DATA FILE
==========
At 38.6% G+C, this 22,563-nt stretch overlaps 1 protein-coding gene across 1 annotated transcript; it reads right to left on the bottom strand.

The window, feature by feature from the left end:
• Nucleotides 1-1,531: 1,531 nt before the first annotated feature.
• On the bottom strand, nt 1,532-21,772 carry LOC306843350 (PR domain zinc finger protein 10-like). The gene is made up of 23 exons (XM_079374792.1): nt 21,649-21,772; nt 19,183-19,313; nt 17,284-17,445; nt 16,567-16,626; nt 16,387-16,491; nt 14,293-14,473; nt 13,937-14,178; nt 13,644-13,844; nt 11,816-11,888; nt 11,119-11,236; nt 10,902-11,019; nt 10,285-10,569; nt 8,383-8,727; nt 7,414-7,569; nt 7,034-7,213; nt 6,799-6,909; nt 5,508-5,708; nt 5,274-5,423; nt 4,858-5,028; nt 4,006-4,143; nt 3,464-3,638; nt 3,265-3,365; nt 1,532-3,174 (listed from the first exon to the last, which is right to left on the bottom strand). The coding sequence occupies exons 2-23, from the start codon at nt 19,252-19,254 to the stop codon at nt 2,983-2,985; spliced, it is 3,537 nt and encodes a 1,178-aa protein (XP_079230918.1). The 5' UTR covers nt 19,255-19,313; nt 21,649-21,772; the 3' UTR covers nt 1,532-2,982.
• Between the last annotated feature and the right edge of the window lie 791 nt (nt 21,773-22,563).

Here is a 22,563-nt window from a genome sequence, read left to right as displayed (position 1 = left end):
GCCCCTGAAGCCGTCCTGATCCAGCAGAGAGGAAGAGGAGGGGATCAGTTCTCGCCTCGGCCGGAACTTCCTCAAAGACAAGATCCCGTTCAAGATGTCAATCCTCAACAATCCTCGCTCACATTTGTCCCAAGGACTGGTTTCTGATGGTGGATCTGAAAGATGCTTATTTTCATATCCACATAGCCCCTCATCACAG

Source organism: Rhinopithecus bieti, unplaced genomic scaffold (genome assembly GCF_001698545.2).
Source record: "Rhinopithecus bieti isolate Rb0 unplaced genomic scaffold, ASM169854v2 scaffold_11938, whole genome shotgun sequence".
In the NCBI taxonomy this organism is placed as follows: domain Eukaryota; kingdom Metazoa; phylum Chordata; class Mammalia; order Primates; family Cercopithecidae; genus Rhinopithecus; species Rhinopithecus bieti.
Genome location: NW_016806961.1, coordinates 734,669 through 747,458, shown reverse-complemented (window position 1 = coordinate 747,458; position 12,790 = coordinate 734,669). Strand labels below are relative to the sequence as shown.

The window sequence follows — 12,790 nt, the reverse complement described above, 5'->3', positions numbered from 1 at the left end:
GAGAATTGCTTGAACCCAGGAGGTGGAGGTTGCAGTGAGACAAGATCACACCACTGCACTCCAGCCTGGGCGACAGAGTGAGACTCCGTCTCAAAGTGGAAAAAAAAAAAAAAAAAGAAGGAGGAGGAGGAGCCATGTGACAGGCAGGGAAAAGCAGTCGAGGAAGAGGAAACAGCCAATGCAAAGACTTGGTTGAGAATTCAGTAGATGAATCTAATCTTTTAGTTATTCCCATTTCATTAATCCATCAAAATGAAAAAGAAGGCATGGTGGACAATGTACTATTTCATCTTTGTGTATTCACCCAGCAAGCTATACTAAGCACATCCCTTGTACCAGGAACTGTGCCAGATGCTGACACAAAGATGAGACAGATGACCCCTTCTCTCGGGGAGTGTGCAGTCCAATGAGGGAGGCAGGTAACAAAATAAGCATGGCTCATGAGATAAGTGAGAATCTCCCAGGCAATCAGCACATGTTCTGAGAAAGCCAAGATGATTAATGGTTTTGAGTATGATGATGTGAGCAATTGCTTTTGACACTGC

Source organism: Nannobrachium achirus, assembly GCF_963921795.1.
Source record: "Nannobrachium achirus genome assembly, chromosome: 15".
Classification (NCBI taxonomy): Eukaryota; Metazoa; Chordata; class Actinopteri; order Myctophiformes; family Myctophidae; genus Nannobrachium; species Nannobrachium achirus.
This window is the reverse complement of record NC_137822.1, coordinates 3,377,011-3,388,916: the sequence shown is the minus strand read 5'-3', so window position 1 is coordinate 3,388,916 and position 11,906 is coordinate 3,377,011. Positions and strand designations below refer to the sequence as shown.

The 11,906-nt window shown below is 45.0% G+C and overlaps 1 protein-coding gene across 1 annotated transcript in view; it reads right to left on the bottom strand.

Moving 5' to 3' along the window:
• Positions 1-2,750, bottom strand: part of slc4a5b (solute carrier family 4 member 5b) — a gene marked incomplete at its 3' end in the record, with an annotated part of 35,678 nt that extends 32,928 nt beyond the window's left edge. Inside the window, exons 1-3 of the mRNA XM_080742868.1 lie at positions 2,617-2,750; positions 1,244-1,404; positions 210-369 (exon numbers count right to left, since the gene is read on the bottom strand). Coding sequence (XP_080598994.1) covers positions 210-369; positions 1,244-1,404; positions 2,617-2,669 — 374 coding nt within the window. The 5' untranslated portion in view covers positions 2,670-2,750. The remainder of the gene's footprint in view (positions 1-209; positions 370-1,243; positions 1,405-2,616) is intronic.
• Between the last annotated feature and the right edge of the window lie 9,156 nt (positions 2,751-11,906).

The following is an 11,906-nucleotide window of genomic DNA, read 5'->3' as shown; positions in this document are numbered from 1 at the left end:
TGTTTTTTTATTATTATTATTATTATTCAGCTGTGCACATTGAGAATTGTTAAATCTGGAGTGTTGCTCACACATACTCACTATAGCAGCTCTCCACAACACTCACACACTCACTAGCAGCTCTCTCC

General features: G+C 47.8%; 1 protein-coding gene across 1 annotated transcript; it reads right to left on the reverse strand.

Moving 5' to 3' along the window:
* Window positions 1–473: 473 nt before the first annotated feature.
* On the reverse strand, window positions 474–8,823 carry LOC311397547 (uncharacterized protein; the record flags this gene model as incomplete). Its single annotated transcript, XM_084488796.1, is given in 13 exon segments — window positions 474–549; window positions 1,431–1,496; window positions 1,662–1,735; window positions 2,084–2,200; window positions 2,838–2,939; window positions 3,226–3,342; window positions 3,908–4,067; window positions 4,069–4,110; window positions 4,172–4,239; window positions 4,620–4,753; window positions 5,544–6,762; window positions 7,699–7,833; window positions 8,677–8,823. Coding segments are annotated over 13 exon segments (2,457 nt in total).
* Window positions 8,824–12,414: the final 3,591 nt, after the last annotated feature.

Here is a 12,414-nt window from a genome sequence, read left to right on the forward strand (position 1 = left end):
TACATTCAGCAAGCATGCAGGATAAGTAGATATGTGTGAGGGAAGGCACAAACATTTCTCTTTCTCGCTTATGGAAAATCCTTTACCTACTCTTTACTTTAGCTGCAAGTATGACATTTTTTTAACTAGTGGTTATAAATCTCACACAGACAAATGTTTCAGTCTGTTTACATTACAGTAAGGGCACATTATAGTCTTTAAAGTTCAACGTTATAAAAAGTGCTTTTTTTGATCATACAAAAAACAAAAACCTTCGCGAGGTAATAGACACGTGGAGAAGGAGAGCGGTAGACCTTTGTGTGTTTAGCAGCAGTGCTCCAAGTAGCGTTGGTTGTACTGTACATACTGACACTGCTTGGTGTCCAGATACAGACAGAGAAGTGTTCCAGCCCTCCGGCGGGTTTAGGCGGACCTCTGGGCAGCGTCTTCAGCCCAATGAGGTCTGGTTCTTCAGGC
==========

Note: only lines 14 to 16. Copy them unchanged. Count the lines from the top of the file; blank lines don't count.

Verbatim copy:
Source organism: Nannobrachium achirus, assembly GCF_963921795.1.
Source record: "Nannobrachium achirus genome assembly, chromosome: 15".
Classification (NCBI taxonomy): Eukaryota; Metazoa; Chordata; class Actinopteri; order Myctophiformes; family Myctophidae; genus Nannobrachium; species Nannobrachium achirus.